The neem tree (Azadirachta indica), which grows in India and surrounding areas, has been called "Arishtha" Sanskrit for "reliever of sickness." Virtually every part of the tree is beneficial for healing and has been used medicinally for over 2000 years. In 1992, the U.S. National Academy of Sciences published a book entitled, "Neem - a tree for solving global problems." The extract has been used to treat a wide variety of illnesses.
Nimbidim, a major constituent of neem extract, has been shown to reduce inflammation in rats. A study at the Department of Pharmacology at Rajshahi Medical College in Bangladesh, researchers found that neem extract has a significant impact on inflammation, but less than popular steroid, dexamethasone.
Because of its anti-inflammatory effects, nimbidim has been shown to reverse signs of arthritis in rats. Research published in the 2004 issue of Phytotherapy Research found that nimbidim can help treat diseases due to inflammation.
A study in The Antiseptic in 1979 showed neem extract to be effective in treating eczema, scabies, ringworm, and some forms of dermatitis. The extract was applied topically, but better results were noted when injected into the muscle.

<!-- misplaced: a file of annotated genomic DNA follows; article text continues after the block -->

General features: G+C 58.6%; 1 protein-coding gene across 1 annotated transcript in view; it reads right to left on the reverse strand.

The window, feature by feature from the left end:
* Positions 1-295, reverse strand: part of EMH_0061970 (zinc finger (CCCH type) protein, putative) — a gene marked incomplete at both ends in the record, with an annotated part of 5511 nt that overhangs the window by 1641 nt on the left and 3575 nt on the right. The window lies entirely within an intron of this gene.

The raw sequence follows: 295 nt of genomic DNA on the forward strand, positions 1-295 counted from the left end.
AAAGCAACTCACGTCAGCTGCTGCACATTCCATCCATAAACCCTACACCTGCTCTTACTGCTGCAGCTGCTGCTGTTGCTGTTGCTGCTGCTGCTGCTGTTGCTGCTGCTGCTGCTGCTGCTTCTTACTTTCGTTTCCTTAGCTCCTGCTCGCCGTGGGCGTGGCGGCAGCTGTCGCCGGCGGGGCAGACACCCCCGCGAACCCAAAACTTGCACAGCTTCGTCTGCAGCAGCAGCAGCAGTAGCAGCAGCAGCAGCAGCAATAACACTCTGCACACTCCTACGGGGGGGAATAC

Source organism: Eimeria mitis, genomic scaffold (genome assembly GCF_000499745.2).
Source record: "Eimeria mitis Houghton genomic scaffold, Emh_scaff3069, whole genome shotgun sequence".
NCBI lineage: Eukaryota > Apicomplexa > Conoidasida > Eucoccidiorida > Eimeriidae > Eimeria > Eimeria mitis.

Studies with diabetic rats have shown neem extract to be effective in decreasing blood sugar levels and preventing glucose-induced high blood sugar, or hyperglycemia. A significant decrease in blood sugar was noted when fasting rabbits were given neem extract.
Due to the presence of a glycoside, neem extract shows the ability to inhibit the formation of ulcers in the stomach and intestines of rats.
In vitro studies show neem extract's spermicidal ability against monkey and human sperm. Oral administration of neem extract shows antifertility properties and further studies are needed to determine its ability to prevent conception.
Antifungal & Insecticide
Neem extract have been proven to be effective at killing a number of human fungi. In addition to its effectiveness against Candida, Microsporum, Trichosporium and other fungi, author James Walter, in his book, Biopesticides: Use and Delivery, states that neem oil "affects over 300 species of insects, including such important pests as armyworms, leafminers, aphids, whiteflies, psyllids, and numerous other insect pests" making neem oil a useful pesticide with a low impact on the environment and beneficial insects.
In test tube studies, neem extract has shown to be effective against M. tuberculosis and other Gram-negative and Gram-positive bacteria. A vaginal contraceptive has shown effectiveness against a number of bacteria, viruses and fungi.
One of neem extract's main constituents, sodium nimbidinate, has been shown to have diuretic effects in patients with congestive heart failure.
Neem extract's usefulness against malaria is legendary. Various forms of the plant have been used to treat malaria for centuries. Recent studies have shown neem extract's effectiveness against the malarial parasite P. falciparum.
Studies have found neem extract to have an antitumor polysaccharide that inhibits the growth of some tumors. While comprehensive clinical trials on humans are lacking, some human studies have shown neem extract's ability to interfere with the cell cycles of both leukemia and melanoma.